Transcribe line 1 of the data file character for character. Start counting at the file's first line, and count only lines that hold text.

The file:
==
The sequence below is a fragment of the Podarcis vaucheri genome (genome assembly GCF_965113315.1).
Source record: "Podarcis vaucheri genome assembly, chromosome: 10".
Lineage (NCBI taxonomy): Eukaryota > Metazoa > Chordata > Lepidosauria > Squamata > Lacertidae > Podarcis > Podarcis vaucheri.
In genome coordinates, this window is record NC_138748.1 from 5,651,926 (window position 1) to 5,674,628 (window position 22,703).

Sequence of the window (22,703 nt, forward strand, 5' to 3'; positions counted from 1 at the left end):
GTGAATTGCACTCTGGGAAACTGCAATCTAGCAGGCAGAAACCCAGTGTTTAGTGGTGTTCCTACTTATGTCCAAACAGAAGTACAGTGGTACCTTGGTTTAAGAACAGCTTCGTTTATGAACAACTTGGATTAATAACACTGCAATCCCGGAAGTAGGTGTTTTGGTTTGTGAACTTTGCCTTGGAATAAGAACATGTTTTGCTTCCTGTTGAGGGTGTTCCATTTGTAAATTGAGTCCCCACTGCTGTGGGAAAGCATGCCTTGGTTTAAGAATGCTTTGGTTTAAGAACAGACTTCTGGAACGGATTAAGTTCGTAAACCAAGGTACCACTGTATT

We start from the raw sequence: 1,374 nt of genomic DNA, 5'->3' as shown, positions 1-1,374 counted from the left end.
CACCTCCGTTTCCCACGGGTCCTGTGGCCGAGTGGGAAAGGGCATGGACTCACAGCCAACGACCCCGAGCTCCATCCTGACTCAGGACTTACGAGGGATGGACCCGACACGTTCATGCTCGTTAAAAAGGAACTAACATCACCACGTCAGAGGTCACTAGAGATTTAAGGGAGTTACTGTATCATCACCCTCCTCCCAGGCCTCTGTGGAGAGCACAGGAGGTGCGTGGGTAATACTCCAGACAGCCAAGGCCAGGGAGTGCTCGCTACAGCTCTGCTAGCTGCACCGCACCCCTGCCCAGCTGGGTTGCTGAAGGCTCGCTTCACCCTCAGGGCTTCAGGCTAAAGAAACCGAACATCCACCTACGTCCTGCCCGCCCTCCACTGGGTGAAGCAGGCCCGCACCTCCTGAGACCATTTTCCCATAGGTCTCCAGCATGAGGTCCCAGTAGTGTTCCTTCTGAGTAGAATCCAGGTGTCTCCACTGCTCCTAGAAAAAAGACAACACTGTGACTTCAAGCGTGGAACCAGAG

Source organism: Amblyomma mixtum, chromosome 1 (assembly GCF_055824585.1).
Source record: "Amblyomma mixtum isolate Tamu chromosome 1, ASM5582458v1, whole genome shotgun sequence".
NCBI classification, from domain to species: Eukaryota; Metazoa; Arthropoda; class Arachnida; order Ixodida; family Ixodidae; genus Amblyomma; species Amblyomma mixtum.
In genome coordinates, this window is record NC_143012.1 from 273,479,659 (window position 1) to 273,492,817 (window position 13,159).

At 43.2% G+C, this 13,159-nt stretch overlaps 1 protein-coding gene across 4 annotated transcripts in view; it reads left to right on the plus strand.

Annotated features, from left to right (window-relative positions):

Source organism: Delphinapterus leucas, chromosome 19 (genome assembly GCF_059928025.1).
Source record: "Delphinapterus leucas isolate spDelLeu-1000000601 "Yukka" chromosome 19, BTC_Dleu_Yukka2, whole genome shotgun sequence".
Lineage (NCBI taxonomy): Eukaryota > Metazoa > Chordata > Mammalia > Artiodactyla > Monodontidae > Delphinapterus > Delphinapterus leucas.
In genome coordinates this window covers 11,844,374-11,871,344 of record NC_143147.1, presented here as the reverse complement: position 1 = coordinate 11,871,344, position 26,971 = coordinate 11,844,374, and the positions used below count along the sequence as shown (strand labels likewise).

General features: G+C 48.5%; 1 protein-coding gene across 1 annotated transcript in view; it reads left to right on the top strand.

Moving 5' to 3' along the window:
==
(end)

The sequence below is a fragment of the Podarcis vaucheri genome (genome assembly GCF_965113315.1).